Unprecedented fuel prices have created a crisis of historic proportions for the struggling US air transport industry, forcing legacy carriers to pull down hundreds of mainline aircraft - largely aged narrowbodies - and initiate thousands of layoffs in a fight to stay alive.

The financial crisis, being described by some as the industry's worst since the 11 September 2001 terrorist attacks, has yet to fully play out. But it could result in as much as a 20% reduction in domestic capacity by US legacies over the next year, predicts Richard Aboulafia, vice-president analysis at Teal Group. "This is not a strategic decision. It's a survival decision."

Any aircraft powered by Pratt & Whitney JT8D engines are "on borrowed time", he says, in reference to McDonnell Douglas DC-9s and Boeing MD-80s. Also at risk in the US fleet are early Airbus A320s, Boeing 737 Classics and older 757s, of which "there are quite a few that are 20-plus years" in age, as well as 50-seat regional jets.


For months, US carriers have been scaling back their growth plans to offset steadily rising fuel costs. But American Airlines set the trend for large-scale fleet cuts in late May when it announced plans to slash up to 45 mainline aircraft, mostly MD-80s, in addition to significant regional aircraft lift, to support a consolidated system-wide reduction in available seat kilometre growth of 7-8% during the fourth quarter.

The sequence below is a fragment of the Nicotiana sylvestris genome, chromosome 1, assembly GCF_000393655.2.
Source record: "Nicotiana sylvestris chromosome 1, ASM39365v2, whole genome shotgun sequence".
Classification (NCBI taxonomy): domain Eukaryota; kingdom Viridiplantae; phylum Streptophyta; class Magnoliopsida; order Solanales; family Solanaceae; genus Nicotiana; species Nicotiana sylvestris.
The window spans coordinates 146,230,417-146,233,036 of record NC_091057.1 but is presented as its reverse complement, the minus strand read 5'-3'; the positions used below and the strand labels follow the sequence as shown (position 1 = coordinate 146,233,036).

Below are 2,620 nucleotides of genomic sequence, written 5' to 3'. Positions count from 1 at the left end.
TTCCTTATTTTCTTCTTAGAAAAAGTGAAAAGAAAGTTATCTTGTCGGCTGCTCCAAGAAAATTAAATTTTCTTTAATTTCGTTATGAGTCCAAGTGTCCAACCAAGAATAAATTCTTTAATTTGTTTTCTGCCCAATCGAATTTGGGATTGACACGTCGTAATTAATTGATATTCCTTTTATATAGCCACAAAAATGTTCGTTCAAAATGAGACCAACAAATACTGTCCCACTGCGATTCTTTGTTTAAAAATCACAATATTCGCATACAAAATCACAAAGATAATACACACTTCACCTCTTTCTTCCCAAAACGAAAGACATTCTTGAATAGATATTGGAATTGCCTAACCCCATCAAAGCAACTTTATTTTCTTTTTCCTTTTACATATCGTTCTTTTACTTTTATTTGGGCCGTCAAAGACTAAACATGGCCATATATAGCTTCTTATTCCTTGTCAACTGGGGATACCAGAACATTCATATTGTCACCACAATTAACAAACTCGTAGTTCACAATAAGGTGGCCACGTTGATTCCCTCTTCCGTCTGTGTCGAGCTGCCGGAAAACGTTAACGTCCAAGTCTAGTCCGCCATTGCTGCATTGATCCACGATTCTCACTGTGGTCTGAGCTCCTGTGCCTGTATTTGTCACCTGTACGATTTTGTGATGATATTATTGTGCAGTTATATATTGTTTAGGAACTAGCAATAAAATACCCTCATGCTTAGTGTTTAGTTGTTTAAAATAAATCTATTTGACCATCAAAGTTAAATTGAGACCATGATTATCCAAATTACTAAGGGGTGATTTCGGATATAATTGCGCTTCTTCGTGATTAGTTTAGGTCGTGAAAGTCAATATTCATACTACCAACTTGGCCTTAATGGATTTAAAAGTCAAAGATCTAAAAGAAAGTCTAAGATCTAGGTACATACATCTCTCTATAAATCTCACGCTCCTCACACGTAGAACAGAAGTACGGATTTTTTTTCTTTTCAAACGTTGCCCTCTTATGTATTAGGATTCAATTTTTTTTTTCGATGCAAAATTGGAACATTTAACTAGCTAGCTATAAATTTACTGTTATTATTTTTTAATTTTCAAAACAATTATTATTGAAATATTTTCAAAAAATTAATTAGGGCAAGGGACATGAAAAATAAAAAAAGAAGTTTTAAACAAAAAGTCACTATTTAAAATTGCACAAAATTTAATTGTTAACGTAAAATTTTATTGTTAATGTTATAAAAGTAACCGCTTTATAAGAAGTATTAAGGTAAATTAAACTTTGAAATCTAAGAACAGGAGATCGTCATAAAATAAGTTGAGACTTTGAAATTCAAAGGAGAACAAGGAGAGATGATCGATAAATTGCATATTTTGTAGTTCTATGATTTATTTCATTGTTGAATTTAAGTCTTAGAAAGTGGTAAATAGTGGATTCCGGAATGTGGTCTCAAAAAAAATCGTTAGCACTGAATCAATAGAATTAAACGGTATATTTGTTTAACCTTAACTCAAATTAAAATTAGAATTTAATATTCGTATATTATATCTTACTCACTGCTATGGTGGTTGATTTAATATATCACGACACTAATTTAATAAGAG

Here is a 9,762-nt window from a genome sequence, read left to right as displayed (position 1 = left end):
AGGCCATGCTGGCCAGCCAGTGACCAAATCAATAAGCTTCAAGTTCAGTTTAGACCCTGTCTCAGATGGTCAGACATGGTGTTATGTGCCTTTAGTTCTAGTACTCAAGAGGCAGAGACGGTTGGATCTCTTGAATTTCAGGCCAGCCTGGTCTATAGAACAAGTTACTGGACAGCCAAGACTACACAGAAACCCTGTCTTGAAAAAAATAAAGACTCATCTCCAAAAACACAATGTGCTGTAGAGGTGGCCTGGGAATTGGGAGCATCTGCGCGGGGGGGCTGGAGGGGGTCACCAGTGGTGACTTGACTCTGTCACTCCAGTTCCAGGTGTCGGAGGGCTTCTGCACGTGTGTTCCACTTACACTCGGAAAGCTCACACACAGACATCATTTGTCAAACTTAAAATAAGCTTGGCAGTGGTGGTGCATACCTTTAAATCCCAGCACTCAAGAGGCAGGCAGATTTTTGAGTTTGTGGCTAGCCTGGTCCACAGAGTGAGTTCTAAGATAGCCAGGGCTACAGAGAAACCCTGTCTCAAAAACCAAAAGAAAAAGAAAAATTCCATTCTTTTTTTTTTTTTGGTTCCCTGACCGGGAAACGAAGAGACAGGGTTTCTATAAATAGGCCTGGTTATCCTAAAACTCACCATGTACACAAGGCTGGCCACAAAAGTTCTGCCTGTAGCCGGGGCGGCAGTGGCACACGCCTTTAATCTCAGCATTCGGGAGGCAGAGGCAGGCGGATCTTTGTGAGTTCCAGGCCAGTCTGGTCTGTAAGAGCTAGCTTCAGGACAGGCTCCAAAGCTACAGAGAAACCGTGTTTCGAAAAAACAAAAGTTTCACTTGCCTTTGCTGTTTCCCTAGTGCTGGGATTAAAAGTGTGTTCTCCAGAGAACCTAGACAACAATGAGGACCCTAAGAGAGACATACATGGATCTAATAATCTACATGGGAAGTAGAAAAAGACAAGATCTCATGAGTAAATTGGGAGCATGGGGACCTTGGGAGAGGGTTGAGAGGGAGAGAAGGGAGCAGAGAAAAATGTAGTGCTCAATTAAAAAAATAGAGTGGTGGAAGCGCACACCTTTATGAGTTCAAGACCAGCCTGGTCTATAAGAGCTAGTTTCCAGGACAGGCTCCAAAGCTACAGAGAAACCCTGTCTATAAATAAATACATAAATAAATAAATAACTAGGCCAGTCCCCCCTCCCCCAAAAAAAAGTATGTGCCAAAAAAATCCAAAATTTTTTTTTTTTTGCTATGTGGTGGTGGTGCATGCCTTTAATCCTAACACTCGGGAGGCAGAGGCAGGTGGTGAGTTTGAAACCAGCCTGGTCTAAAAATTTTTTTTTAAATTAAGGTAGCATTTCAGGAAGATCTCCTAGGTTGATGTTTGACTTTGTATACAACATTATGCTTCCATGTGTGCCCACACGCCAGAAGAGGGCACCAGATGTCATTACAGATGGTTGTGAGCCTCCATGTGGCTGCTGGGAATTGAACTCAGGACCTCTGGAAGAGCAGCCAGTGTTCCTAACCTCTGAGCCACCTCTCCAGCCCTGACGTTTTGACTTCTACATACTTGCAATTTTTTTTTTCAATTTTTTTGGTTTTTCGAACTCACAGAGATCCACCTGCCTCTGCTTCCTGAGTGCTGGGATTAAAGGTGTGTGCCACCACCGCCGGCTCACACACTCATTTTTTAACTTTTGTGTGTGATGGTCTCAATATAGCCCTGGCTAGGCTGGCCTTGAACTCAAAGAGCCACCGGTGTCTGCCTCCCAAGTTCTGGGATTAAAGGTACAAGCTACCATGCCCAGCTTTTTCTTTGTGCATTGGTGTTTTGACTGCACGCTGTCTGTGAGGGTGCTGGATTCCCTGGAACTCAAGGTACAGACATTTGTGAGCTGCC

The movement picked up momentum last week when United Airlines earmarked its entire fleet of 94 737s - 64 737-300s and 30 737-500s - and six Boeing 747s for removal, providing it can work out terms with certain lessors. Continental Airlines subsequently announced it will pull down 67 737s, also a mixture of -300s and -500s, starting in September.

For United, the cuts mean that mainline domestic capacity will be reduced between 17% and 18% and cumulative consolidated capacity between 9% and 10% over the 2008 and 2009 period. Schedule changes will be principally accommodated through "modest reductions of underperforming markets" and through "frequency reductions", says United, which vows to retain a commitment to all five US hubs.

While the steps being taken by United stop "well short of the forecasted 20% cut necessary to produce profits", its revised capacity "is expected to diminish cash burn, narrow forecasted losses, and may prove beneficial to United's capital raising efforts", say JPMorgan analysts.

At Continental, delivery of new 737NGs will continue. Even so, after taking into account both the accelerated retirements and scheduled deliveries, Continental's fleet count will shrink to 356 aircraft in September 2008 and 344 aircraft at the end of 2009.

Such efforts are in addition to other, less-substantial cuts announced by legacy carriers. Northwest Airlines, for example, will remove up to 20 aircraft from service in September, including a further 10 aircraft from its dwindling DC-9 fleet. But the carrier is already reviewing that plan to see if further changes are necessary. "With fuel at these prices every airline, including Northwest, needs to examine whether it has the right level of capacity in the market," says the carrier's vice-president for corporate communications Tammy Lee.

While some aircraft being removed from the US fleet are expected to be permanently parked, many will be quickly placed elsewhere. "The DC-9s - they are gone and probably at least half the MD-80s," says Aboulafia. But "the good news", he says, is that 150-seaters "can be remarketed" as there is "still a global market for these aircraft".

Source: Flight International